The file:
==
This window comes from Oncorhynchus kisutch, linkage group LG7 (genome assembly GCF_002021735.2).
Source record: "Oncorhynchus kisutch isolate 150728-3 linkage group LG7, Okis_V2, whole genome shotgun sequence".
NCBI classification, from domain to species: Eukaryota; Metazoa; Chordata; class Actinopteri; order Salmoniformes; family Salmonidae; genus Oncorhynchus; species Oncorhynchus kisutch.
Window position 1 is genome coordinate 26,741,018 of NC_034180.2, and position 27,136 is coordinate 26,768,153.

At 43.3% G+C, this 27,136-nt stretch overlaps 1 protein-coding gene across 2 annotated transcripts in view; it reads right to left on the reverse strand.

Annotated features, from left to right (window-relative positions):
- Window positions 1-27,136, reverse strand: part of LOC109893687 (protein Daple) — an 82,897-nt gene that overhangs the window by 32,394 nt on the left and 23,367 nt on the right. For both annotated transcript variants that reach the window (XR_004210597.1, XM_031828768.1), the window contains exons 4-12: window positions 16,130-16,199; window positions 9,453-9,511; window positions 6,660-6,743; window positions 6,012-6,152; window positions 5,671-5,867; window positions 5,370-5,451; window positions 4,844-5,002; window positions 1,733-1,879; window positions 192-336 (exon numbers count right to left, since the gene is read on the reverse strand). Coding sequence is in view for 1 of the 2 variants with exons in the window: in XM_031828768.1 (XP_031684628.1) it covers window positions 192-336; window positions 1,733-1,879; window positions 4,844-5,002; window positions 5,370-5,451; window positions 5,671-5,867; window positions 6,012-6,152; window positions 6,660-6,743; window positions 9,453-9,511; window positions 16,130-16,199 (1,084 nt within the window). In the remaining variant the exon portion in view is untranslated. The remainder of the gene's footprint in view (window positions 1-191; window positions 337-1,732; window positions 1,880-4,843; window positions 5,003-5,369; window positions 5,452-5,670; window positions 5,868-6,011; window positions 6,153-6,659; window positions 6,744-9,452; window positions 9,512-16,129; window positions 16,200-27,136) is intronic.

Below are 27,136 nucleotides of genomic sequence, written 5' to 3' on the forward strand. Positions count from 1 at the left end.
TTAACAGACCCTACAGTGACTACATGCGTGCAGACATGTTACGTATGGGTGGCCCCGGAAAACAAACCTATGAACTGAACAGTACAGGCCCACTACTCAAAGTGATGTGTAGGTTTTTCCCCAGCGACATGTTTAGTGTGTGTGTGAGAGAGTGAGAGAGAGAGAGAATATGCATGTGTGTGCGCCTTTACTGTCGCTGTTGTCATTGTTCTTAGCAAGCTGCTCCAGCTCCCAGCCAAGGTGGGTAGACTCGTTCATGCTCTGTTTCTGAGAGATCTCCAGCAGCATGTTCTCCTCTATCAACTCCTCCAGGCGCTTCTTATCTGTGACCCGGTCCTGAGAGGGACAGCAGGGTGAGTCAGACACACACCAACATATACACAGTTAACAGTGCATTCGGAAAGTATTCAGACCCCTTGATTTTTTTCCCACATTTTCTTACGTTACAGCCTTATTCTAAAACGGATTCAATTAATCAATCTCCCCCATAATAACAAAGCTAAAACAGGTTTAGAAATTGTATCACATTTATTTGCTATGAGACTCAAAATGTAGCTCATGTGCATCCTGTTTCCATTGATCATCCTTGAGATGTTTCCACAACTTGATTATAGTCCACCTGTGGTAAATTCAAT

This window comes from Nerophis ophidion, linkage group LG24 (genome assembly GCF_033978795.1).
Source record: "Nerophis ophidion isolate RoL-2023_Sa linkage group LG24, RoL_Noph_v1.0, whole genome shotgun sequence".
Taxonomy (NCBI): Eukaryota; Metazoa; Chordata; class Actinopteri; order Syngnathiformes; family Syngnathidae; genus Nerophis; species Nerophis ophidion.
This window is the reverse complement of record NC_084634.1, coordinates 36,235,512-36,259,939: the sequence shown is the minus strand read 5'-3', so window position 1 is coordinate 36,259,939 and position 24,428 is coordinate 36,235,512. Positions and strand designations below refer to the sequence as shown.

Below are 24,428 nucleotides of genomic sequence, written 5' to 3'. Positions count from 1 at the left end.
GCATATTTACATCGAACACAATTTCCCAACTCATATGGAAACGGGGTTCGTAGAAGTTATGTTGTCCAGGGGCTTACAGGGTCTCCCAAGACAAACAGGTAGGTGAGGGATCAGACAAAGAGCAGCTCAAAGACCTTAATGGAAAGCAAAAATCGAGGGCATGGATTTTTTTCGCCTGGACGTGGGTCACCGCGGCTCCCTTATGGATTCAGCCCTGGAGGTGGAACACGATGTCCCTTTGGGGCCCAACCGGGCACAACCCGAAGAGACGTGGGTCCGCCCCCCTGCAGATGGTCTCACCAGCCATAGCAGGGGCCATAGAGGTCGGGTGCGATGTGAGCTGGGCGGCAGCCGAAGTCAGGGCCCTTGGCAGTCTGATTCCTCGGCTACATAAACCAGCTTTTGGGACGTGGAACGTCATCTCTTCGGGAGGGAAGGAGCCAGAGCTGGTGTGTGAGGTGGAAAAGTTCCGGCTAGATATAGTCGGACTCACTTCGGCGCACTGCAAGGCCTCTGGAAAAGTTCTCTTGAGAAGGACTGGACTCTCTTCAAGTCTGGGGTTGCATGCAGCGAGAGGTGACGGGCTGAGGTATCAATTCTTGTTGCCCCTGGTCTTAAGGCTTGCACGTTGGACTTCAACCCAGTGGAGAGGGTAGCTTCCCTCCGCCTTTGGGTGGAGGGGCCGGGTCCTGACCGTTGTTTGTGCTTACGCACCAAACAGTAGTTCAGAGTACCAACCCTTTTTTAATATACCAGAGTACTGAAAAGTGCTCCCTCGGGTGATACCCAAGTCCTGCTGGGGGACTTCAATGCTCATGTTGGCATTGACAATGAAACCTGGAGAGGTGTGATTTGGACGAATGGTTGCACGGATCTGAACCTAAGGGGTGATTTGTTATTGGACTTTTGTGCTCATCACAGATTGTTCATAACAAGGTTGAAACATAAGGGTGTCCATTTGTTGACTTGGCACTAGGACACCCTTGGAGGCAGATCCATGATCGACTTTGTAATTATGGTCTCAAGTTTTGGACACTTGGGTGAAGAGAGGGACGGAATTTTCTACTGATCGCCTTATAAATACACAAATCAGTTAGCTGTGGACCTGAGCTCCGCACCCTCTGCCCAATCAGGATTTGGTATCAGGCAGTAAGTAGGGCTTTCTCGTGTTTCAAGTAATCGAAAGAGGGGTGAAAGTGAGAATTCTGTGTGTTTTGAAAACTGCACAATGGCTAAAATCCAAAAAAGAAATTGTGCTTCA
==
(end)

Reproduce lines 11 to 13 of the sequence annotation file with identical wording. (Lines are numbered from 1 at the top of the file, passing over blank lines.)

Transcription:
Source record: "Nerophis ophidion isolate RoL-2023_Sa linkage group LG24, RoL_Noph_v1.0, whole genome shotgun sequence".
Taxonomy (NCBI): Eukaryota; Metazoa; Chordata; class Actinopteri; order Syngnathiformes; family Syngnathidae; genus Nerophis; species Nerophis ophidion.
This window is the reverse complement of record NC_084634.1, coordinates 36,235,512-36,259,939: the sequence shown is the minus strand read 5'-3', so window position 1 is coordinate 36,259,939 and position 24,428 is coordinate 36,235,512. Positions and strand designations below refer to the sequence as shown.